“Federal health officials said that the overall risk to the general public in the U.S. is still low, though the risk is rising in some areas and is higher for certain groups” (Abbott, 03-01-2020).  

Risk Factors

Advanced age, underlying chronic illnesses, diabetes, high blood pressure (Johnson, 02-19-2020).

Countries Most Affected by Coronavirus

Began in China (CDC, 02-25-2020; Johnson, 02-19-2020, Noack, et al., 02-20-2020).

South Korea has second most Coronavirus infections (Noack, et al., 02-20-2020).

Iran had three cases of Coronavirus infection as of February 20, 2020 (Noack, et al., 02-20-2020).

“Japan reported the first two deaths from the Diamond Princess cruise liner, South Korea reported its first fatality, and new cases in Iran sparked fears about many new cases appearing in the Middle East” (Noack, et al., 02-20-2020).

More than twenty-four countries have patients with Coronavirus infection (Noack, et al., 02-20-2020).

“At this time, this virus is NOT currently spreading in the community in the United States” (CDC, 02-25-2020).

Prevention of Flu Spread

“CDC recommends getting a flu vaccine, taking everyday preventive actions to help stop the spread of germs, and taking flu antivirals if prescribed” (CDC, 02-25-2020).

“At this time, there is no vaccine to protect against COVID-19 and no medications approved to treat it” (CDC, 04-02-2020).

“People can protect themselves and their communities by taking steps such as frequent handwashing, avoiding contact with people who are sick and staying home if they develop symptoms, health authorities say” (Abbott, 03-01-2020).

“While we won’t have exact figures until after the flu season is over, the 2019-2020 vaccine is estimated to be 45% effective overall and 55% effective in children. In comparison, the 2018-2019 flu vaccine was roughly 29% effective” (Schumaker, February 21, 2020).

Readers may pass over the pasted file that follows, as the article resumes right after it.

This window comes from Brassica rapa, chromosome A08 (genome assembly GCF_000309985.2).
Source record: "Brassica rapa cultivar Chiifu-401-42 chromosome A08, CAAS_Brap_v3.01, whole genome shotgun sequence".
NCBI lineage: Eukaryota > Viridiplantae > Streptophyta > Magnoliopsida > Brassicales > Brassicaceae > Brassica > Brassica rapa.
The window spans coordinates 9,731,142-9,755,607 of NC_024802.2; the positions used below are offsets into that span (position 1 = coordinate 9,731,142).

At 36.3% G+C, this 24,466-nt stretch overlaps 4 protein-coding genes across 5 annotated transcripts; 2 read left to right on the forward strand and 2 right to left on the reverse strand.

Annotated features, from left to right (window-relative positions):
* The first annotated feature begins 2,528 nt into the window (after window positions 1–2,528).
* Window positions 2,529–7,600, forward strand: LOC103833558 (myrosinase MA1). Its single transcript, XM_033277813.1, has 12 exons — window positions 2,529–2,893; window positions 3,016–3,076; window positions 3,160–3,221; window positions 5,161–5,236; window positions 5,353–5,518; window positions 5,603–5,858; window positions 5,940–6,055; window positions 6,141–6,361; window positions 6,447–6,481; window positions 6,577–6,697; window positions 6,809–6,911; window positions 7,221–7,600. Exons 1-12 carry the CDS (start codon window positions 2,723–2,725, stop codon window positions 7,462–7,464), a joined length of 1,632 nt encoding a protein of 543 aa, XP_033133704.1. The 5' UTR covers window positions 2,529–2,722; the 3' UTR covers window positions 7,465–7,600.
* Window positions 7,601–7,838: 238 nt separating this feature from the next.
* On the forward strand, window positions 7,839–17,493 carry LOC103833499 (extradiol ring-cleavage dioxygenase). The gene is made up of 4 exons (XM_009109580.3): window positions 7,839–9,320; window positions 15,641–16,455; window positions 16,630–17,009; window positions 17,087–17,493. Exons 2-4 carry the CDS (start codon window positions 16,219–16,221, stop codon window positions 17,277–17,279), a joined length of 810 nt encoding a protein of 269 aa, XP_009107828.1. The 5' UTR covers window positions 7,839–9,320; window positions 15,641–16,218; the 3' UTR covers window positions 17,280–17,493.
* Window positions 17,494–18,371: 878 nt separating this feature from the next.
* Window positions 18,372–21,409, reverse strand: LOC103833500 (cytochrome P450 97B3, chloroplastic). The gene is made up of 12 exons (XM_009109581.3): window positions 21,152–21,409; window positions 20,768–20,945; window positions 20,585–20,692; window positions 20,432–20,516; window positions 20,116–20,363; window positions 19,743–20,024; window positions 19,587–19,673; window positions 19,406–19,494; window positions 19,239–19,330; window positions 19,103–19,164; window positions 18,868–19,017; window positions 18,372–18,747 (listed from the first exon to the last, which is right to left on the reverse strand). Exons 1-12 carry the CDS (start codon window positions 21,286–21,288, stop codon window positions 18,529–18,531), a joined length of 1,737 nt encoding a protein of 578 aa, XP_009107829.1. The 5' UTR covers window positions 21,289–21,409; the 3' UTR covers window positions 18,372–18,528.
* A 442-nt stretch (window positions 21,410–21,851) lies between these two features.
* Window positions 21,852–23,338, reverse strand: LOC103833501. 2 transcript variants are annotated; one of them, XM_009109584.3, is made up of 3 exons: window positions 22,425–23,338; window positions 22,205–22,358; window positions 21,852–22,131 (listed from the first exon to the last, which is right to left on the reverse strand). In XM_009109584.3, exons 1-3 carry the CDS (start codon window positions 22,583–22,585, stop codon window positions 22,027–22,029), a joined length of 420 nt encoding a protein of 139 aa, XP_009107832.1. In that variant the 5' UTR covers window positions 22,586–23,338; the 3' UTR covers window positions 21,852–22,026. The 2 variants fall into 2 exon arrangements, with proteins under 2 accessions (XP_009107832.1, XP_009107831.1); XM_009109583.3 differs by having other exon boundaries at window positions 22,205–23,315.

“Partly because of these misconceptions, only half of Americans reported that they planned to get the flu vaccine this year, according to a survey conducted by the National Foundation for Infectious Diseases this summer” (Schumaker, 03-02-2020).

The Future

“COVID-19 is an emerging disease and there is more to learn about its transmissibility, severity, and other features and what will happen in the United States” (NCIRD, 02-17-2020).

Sources Cited

Abbott, Brianna, et al. “Coronavirus Spreads in U.S., as Rhode Island Confirms State’s First Case.” Wall Street Journal (March 1, 2020). Accessed March 1, 2020.

Centers for Disease Control. “Coronavirus Disease 2019 (COVID-19) in the U.S” (Updated March 2, 2020). Accessed March 2, 2020.

Centers for Disease Control. “Coronavirus Disease 2019 (COVID-19) Situation Summary” (February 25, 2020). Accessed February 25, 2020.

Centers for Disease Control. “Disease Burden of Influenza” (January 10, 2020). Accessed February 25, 2020.

Grady, Denise. “How Does the Coronavirus Compare with the Flu?” The New York Times (Updated March 1, 2020). Accessed March 1, 2020.

Gumbrecht, Jamie. “CDC: 108 cases of novel coronavirus in the US” (March 3, 2020). CNN. Accessed March 3, 2020.

Johnson, Carolyn Y. “How the Coronavirus Can Kill People.” The Washington Post (February 19, 2020). Accessed February 25, 2020.

National Center for Immunization and Respiratory Diseases (NCIRD), Division of Viral Diseases. “Coronavirus 2019: COVID 19.” Centers for Disease Control (February 23, 2020). Accessed February 25, 2020.

National Center for Immunization and Respiratory Diseases (NCIRD), Division of Viral Diseases. “How COVID 19 Spreads.” Centers for Disease Control (February 17, 2020). Accessed February 25, 2020.

Noack, Rick, et al. “Coronavirus Infections in China Exceed 75,000; Cases Surge in South Korea.” The Washington Post (February 20, 2020). Accessed February 25, 2020.

Schumaker, Erin. “Flu Shot Better Than Last Year, Despite Tough Season for Kids” (February 21, 2020). ABC News Network. Accessed March 2, 2020.